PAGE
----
If you own a business in California and have any employees, you should be well aware of the new law that went into effect in July of 2015. The Healthy Workplaces, Healthy Families Act requires employers to allow employees to accrue paid sick leave over time. There are only a few exceptions to this requirement, so the law applies to the large majority of employers throughout our state. The following are some key points about the law of which you should be aware:

  • Paid sick accrual is available for temporary, part-time, and full-time employees.
  • An employee is eligible to accrue time after working 30 days with the same company.
  • For every 30-hour work period, each employee can accrue at least one hour of paid sick leave.
  • Employers may impose a cap of a minimum of 24 hours accrual per year, or three days if the employee’s schedule mandates more than 8-hour days.
  • Pay statements or similar documents should clearly state the amount of sick time an employee has accrued.
  • Employers must approve reasonable requests for use of accrued sick leave.
  • The rate of pay for sick time should equal the rate of pay during the pay period in which the time was used.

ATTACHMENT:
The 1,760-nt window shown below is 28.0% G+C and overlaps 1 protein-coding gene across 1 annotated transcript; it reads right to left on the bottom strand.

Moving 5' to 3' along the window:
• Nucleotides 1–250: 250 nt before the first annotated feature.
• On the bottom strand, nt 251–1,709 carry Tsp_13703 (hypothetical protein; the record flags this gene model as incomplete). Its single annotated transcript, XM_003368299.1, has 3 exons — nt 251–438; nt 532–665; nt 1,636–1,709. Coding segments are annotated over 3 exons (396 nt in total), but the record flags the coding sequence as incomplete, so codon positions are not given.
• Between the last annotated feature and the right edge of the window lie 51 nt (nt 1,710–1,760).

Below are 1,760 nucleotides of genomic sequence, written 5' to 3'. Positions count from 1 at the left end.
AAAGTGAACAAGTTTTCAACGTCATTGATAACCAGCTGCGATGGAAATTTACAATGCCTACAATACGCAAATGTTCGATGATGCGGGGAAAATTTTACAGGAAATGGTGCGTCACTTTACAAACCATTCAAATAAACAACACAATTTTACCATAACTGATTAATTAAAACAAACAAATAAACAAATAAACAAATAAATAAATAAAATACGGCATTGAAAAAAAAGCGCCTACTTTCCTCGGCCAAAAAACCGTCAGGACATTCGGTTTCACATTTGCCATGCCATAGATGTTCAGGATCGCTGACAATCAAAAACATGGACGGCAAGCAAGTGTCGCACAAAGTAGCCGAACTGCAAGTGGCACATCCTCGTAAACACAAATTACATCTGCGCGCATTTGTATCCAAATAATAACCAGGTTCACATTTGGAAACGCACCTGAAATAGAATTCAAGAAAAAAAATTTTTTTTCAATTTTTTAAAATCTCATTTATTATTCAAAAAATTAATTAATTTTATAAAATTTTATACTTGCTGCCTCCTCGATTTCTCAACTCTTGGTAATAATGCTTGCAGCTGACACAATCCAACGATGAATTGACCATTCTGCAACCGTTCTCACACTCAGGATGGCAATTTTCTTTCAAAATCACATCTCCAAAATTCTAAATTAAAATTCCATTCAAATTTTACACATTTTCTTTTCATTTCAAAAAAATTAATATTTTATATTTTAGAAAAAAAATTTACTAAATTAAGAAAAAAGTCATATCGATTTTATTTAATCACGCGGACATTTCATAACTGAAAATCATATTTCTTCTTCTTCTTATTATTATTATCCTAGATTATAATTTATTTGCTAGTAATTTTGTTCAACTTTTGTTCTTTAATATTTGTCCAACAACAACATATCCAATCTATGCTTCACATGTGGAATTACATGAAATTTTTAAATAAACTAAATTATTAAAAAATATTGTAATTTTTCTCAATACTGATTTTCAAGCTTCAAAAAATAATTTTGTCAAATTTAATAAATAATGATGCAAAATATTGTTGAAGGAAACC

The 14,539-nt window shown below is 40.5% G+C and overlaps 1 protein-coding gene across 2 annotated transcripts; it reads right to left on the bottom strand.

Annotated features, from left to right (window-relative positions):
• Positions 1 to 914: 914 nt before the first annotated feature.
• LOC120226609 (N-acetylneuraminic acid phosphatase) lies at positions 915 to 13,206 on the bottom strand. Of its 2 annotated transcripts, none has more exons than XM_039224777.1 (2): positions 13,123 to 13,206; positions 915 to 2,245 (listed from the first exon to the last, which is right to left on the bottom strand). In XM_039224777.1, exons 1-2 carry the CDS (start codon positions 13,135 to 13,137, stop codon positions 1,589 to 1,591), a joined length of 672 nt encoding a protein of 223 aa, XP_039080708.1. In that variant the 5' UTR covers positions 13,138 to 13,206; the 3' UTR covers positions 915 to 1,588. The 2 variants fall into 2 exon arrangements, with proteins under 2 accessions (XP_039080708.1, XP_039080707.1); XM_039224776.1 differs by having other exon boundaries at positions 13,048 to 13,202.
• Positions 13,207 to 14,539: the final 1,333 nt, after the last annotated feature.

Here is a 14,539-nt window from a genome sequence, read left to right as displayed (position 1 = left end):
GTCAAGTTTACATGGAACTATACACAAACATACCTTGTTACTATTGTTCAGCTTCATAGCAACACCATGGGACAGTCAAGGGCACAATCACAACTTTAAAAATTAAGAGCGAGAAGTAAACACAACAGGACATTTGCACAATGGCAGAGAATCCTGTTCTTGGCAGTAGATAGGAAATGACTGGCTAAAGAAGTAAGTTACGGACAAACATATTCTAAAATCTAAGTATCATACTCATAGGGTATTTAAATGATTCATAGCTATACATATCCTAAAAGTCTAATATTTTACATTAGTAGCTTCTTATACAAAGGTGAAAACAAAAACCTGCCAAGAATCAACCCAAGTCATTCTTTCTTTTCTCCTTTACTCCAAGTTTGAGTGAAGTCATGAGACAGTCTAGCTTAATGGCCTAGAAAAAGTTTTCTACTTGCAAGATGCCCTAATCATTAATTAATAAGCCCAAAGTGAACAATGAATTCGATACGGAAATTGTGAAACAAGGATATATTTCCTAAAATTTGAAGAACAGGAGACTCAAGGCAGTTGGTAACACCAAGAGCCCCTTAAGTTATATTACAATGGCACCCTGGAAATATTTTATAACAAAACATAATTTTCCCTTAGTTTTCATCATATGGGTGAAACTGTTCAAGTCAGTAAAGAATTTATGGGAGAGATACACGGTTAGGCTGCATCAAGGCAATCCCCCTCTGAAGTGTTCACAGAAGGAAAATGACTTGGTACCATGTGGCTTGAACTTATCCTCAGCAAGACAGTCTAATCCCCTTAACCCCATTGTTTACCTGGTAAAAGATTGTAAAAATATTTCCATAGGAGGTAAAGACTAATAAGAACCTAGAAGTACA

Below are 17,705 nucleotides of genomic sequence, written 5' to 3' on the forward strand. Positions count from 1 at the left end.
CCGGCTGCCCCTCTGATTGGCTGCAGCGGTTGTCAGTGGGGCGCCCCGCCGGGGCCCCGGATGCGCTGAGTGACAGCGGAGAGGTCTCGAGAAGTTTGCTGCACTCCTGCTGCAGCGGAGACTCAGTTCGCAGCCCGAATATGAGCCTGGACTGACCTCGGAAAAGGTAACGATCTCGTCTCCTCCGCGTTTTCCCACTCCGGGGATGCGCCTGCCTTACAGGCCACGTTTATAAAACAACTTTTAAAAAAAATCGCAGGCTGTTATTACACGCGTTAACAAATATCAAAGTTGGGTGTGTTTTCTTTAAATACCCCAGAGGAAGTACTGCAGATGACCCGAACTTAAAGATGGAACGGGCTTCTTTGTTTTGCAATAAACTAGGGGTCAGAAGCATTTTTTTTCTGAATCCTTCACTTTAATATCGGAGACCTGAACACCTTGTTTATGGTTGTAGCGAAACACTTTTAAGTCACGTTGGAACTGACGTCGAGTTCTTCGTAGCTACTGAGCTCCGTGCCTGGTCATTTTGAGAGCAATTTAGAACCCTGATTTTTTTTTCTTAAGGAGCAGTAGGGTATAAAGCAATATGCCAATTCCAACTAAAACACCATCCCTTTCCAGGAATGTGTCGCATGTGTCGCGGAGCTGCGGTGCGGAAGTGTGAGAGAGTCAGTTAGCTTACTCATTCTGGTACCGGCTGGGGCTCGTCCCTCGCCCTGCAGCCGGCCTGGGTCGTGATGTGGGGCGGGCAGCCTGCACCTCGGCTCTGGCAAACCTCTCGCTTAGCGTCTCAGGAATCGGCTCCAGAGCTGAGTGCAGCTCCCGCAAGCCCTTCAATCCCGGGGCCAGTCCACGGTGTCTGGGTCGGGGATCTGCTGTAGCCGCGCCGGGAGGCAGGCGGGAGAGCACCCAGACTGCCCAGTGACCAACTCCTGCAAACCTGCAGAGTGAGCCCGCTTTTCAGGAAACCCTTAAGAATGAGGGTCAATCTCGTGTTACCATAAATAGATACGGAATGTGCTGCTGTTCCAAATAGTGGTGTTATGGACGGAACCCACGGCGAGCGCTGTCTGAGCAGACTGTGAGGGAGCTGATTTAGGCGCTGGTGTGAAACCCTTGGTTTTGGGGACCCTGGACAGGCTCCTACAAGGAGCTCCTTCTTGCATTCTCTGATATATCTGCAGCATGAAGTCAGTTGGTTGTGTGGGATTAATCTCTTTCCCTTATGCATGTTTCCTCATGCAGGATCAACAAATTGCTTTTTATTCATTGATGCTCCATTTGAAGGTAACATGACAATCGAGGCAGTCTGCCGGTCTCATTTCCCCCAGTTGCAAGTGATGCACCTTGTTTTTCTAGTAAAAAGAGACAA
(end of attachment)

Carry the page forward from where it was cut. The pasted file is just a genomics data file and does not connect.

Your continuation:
• Employers are prohibited from retaliating or discriminating against an employee for using or requesting use of paid sick leave.
  • Employers must properly notify all employees upon hire that they have the right to paid sick leave accrual.
  • Posters with clear information regarding the paid sick time rights of employees should be posted around the place of work.
  • Accurate and clear records of paid sick time used and accrued must be kept for at least three years.
  • Existing paid sick leave policies can be grandfathered in, or an employer may design a different accrual method if it meets certain criteria.

Consult an experienced California small business attorney for more information

If you are just starting a business or are ready to make your first hire, you should have all the information you need to ensure you are in full compliance with the Healthy Workplaces, Healthy Families Act. If you are unsure how the law will affect you, it is important to discuss the measures you need to take with an experienced business attorney who fully understands California law. Attorney Claire Kalia provides common sense guidance for small business owners and startups and works to eliminate any potential future legal issues for you. Please call Kalia Law, P.C. for assistance today.

- David Arato

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